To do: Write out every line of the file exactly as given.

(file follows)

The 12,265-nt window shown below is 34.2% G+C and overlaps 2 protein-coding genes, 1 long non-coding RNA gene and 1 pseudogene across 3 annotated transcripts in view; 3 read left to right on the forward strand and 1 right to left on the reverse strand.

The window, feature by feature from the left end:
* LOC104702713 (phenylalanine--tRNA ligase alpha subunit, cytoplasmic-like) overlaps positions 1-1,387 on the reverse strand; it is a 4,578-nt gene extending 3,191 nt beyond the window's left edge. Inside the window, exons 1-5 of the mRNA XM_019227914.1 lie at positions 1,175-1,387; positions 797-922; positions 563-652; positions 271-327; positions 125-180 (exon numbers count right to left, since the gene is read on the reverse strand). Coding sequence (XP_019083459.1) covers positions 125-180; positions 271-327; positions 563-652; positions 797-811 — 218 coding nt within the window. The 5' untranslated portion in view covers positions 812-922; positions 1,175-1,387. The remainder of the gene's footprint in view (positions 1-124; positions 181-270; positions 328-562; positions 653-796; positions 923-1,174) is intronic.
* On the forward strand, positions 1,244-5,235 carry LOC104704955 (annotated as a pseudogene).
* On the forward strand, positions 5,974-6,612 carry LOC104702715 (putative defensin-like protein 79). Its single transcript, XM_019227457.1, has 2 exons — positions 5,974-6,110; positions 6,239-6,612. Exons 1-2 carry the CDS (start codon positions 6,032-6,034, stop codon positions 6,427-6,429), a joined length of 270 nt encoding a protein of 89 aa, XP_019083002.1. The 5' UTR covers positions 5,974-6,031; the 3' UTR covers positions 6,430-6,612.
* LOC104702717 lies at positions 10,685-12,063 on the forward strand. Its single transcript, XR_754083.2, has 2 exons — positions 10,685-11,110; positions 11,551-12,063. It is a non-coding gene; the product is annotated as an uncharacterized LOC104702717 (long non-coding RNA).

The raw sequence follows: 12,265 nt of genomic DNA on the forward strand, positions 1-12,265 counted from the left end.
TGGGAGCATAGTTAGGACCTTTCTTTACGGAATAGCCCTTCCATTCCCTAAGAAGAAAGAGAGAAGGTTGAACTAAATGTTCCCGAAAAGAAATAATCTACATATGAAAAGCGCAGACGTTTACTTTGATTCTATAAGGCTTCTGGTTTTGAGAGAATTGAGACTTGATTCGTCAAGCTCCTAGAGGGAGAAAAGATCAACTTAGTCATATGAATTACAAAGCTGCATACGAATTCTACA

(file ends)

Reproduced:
The 12,265-nt window shown below is 34.2% G+C and overlaps 2 protein-coding genes, 1 long non-coding RNA gene and 1 pseudogene across 3 annotated transcripts in view; 3 read left to right on the forward strand and 1 right to left on the reverse strand.

The window, feature by feature from the left end:
* LOC104702713 (phenylalanine--tRNA ligase alpha subunit, cytoplasmic-like) overlaps positions 1-1,387 on the reverse strand; it is a 4,578-nt gene extending 3,191 nt beyond the window's left edge. Inside the window, exons 1-5 of the mRNA XM_019227914.1 lie at positions 1,175-1,387; positions 797-922; positions 563-652; positions 271-327; positions 125-180 (exon numbers count right to left, since the gene is read on the reverse strand). Coding sequence (XP_019083459.1) covers positions 125-180; positions 271-327; positions 563-652; positions 797-811 — 218 coding nt within the window. The 5' untranslated portion in view covers positions 812-922; positions 1,175-1,387. The remainder of the gene's footprint in view (positions 1-124; positions 181-270; positions 328-562; positions 653-796; positions 923-1,174) is intronic.
* On the forward strand, positions 1,244-5,235 carry LOC104704955 (annotated as a pseudogene).
* On the forward strand, positions 5,974-6,612 carry LOC104702715 (putative defensin-like protein 79). Its single transcript, XM_019227457.1, has 2 exons — positions 5,974-6,110; positions 6,239-6,612. Exons 1-2 carry the CDS (start codon positions 6,032-6,034, stop codon positions 6,427-6,429), a joined length of 270 nt encoding a protein of 89 aa, XP_019083002.1. The 5' UTR covers positions 5,974-6,031; the 3' UTR covers positions 6,430-6,612.
* LOC104702717 lies at positions 10,685-12,063 on the forward strand. Its single transcript, XR_754083.2, has 2 exons — positions 10,685-11,110; positions 11,551-12,063. It is a non-coding gene; the product is annotated as an uncharacterized LOC104702717 (long non-coding RNA).

The raw sequence follows: 12,265 nt of genomic DNA on the forward strand, positions 1-12,265 counted from the left end.
TGGGAGCATAGTTAGGACCTTTCTTTACGGAATAGCCCTTCCATTCCCTAAGAAGAAAGAGAGAAGGTTGAACTAAATGTTCCCGAAAAGAAATAATCTACATATGAAAAGCGCAGACGTTTACTTTGATTCTATAAGGCTTCTGGTTTTGAGAGAATTGAGACTTGATTCGTCAAGCTCCTAGAGGGAGAAAAGATCAACTTAGTCATATGAATTACAAAGCTGCATACGAATTCTACA